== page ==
In addition, Minnesota's SHOP (Small Business) exchange tally has gone up a bit as well, to 541 employees covered; multiplying this by a conservative average of 1.8 per employee household brings it up to around 974 people covered by MN SHOP plans.
Some minor updates buried in the MNsure Board of Directors report; thanks to an anonymous tipster for calling my attention to it. Nothing major, but some small updates to both the Private QHP and Medicaid/CHIP enrollment figures (27,775 and 52,225 respectively). The most noteworthy addition is the 475 SHOP (Small Business marketplace) enrollments noted on page 27 of the report.
A friend who wishes to remain anonymous provides a bit more info on the MinnesotaCare program discussed earlier.
The program seems similar to California's Low Income Health Program. The LIHP wasn't part of Medicaid, but it was set up with federal funds in preparation for Medicaid Expansion. However, Minnesota Care predates the ACA. It began in 1992. Part of its funding comes from federal Medicaid funds:
"MinnesotaCare is a publicly subsidized health care program for residents who do not have access to affordable health care coverage. It is funded by a state tax on Minnesota hospitals and health care providers, federal Medicaid funds and enrollee premiums.
Most enrollees pay a monthly premium based on family size and income. Children under 21, some military families, and families with an enrolled American Indian do not pay a monthly premium.
A regular site visitor has sent me some in-depth information about the public healthcare program situation in Minnesota, which is evidently quite a bit more complicated than most other states. I've put together this information into what I hope is a cohesive whole, with my response below. Anyone who's more familiar with the Minnesota situation can feel free to correct or clarify any of this if you'd like.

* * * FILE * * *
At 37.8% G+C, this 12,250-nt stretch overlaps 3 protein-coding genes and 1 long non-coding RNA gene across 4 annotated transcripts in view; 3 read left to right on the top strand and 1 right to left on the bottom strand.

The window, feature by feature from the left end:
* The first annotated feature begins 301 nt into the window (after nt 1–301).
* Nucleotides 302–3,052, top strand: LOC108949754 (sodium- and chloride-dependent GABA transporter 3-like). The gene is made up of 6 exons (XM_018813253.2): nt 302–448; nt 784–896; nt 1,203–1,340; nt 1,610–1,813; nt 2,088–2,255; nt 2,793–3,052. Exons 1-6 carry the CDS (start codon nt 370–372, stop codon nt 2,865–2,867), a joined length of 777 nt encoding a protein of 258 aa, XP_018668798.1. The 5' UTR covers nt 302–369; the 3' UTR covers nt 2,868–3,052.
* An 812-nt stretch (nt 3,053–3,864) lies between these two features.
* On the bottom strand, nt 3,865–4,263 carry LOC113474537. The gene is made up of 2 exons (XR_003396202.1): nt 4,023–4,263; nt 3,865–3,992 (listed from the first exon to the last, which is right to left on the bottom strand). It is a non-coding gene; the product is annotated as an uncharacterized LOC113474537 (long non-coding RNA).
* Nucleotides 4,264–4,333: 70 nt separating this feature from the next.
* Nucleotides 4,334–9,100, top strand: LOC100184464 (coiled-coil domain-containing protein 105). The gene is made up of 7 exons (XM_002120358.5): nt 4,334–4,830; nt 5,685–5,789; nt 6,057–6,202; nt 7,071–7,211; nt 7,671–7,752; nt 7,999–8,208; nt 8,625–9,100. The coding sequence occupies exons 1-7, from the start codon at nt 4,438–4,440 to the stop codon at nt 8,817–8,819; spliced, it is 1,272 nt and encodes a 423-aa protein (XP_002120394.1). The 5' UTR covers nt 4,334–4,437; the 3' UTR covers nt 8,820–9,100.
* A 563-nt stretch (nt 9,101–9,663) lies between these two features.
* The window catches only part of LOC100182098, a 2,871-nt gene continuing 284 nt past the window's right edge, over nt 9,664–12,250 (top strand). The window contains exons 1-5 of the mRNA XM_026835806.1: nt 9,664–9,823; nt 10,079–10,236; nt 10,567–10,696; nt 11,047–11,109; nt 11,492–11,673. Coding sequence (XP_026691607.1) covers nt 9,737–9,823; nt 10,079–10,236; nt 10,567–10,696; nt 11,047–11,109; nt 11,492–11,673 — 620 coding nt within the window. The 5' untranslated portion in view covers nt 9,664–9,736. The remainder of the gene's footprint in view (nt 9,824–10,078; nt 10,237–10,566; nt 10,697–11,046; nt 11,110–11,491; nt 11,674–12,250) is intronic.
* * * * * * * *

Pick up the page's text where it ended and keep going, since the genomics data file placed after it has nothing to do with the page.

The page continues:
"Of those nearly 72,000 enrollees, slightly more than 26,000 signed up for private insurance while the rest are on public plans."
Several thousand more than 26,000 should be counted as exchange sign-ups rather than Medicaid signups. Minnesota has a sort of in-between basic health plan called MinnesotaCare. It covers people between 133% and 200% (I think?) of poverty. It is not Medicaid (which is called Medical Assistance in Minnesota) and therefore not part of the ACA Medicaid expansion, but it is a public plan. So, when the StarTribune refers to "public plans," they are lumping Medicaid and MinnesotaCare together. The state has cleared this up before in reporting on Minnesota's enrollment numbers in the New York Times. MinnPost reported on this correction back in November.
Ironically, even though the article itself is primarily about Medicaid expansion in Nevada (from a newspaper in Georgia), I can't actually use the Medicaid numbers provided since they're fuzzy. It does, however, give slightly higher numbers for private enrollments in NV.
It also mentions 23,000 dental plans, which I'm not even covering. In other news, the spreadsheet includes minor corrections to both Colorado (private enrollment typo had it off by 10) and Minnesota (I had MN down as 26,001 based on "just over 26,000", this article specifies it as being exactly 26,011...or an increase of 10, although that also means decreasing the MN Medicaid number by 10 as well).
Another report presented later Thursday to the board overseeing Nevada's insurance exchange shows 17,946 people who shopped for private insurance through the online portal have confirmed plan selections. Of those, 10,776 have paid the premiums. About 23,000 have chosen stand-alone dental coverage.